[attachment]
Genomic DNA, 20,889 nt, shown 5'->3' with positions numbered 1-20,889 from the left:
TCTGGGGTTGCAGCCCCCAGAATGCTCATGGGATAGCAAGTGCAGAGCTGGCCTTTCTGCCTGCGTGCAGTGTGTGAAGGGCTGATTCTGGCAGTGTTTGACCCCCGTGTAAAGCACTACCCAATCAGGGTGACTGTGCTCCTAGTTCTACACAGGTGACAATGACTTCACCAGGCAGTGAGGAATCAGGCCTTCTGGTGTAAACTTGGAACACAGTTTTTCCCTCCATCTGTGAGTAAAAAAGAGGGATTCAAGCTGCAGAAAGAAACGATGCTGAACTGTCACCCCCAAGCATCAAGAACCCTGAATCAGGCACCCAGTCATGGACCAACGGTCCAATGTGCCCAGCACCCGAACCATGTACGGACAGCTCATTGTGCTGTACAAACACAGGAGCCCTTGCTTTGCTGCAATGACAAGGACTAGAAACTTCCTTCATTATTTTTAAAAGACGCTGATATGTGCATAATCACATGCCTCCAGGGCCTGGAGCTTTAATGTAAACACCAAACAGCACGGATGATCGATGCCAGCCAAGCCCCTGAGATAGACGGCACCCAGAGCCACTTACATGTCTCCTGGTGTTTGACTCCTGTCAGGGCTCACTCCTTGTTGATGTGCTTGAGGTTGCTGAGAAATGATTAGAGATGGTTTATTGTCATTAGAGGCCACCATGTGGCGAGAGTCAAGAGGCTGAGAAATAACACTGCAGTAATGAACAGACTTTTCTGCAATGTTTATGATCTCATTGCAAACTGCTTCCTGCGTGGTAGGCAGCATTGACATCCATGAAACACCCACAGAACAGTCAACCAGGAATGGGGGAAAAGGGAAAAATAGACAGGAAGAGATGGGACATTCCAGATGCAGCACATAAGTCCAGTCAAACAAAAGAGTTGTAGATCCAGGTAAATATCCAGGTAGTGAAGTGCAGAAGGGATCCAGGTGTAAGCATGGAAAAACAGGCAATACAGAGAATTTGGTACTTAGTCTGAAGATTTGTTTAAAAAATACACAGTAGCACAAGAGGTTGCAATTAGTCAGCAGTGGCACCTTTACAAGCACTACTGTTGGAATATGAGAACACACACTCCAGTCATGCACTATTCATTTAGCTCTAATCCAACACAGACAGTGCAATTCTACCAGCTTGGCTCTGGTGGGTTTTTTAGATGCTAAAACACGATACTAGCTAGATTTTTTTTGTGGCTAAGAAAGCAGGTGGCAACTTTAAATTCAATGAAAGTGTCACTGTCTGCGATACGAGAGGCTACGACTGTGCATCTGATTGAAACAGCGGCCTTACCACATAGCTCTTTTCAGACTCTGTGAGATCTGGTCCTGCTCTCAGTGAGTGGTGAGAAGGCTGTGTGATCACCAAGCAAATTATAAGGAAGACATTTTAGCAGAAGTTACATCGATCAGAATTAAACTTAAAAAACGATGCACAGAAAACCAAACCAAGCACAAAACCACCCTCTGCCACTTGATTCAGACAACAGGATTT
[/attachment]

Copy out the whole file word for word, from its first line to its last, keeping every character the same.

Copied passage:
Genomic DNA, 20,889 nt, shown 5'->3' with positions numbered 1-20,889 from the left:
TCTGGGGTTGCAGCCCCCAGAATGCTCATGGGATAGCAAGTGCAGAGCTGGCCTTTCTGCCTGCGTGCAGTGTGTGAAGGGCTGATTCTGGCAGTGTTTGACCCCCGTGTAAAGCACTACCCAATCAGGGTGACTGTGCTCCTAGTTCTACACAGGTGACAATGACTTCACCAGGCAGTGAGGAATCAGGCCTTCTGGTGTAAACTTGGAACACAGTTTTTCCCTCCATCTGTGAGTAAAAAAGAGGGATTCAAGCTGCAGAAAGAAACGATGCTGAACTGTCACCCCCAAGCATCAAGAACCCTGAATCAGGCACCCAGTCATGGACCAACGGTCCAATGTGCCCAGCACCCGAACCATGTACGGACAGCTCATTGTGCTGTACAAACACAGGAGCCCTTGCTTTGCTGCAATGACAAGGACTAGAAACTTCCTTCATTATTTTTAAAAGACGCTGATATGTGCATAATCACATGCCTCCAGGGCCTGGAGCTTTAATGTAAACACCAAACAGCACGGATGATCGATGCCAGCCAAGCCCCTGAGATAGACGGCACCCAGAGCCACTTACATGTCTCCTGGTGTTTGACTCCTGTCAGGGCTCACTCCTTGTTGATGTGCTTGAGGTTGCTGAGAAATGATTAGAGATGGTTTATTGTCATTAGAGGCCACCATGTGGCGAGAGTCAAGAGGCTGAGAAATAACACTGCAGTAATGAACAGACTTTTCTGCAATGTTTATGATCTCATTGCAAACTGCTTCCTGCGTGGTAGGCAGCATTGACATCCATGAAACACCCACAGAACAGTCAACCAGGAATGGGGGAAAAGGGAAAAATAGACAGGAAGAGATGGGACATTCCAGATGCAGCACATAAGTCCAGTCAAACAAAAGAGTTGTAGATCCAGGTAAATATCCAGGTAGTGAAGTGCAGAAGGGATCCAGGTGTAAGCATGGAAAAACAGGCAATACAGAGAATTTGGTACTTAGTCTGAAGATTTGTTTAAAAAATACACAGTAGCACAAGAGGTTGCAATTAGTCAGCAGTGGCACCTTTACAAGCACTACTGTTGGAATATGAGAACACACACTCCAGTCATGCACTATTCATTTAGCTCTAATCCAACACAGACAGTGCAATTCTACCAGCTTGGCTCTGGTGGGTTTTTTAGATGCTAAAACACGATACTAGCTAGATTTTTTTTGTGGCTAAGAAAGCAGGTGGCAACTTTAAATTCAATGAAAGTGTCACTGTCTGCGATACGAGAGGCTACGACTGTGCATCTGATTGAAACAGCGGCCTTACCACATAGCTCTTTTCAGACTCTGTGAGATCTGGTCCTGCTCTCAGTGAGTGGTGAGAAGGCTGTGTGATCACCAAGCAAATTATAAGGAAGACATTTTAGCAGAAGTTACATCGATCAGAATTAAACTTAAAAAACGATGCACAGAAAACCAAACCAAGCACAAAACCACCCTCTGCCACTTGATTCAGACAACAGGATTT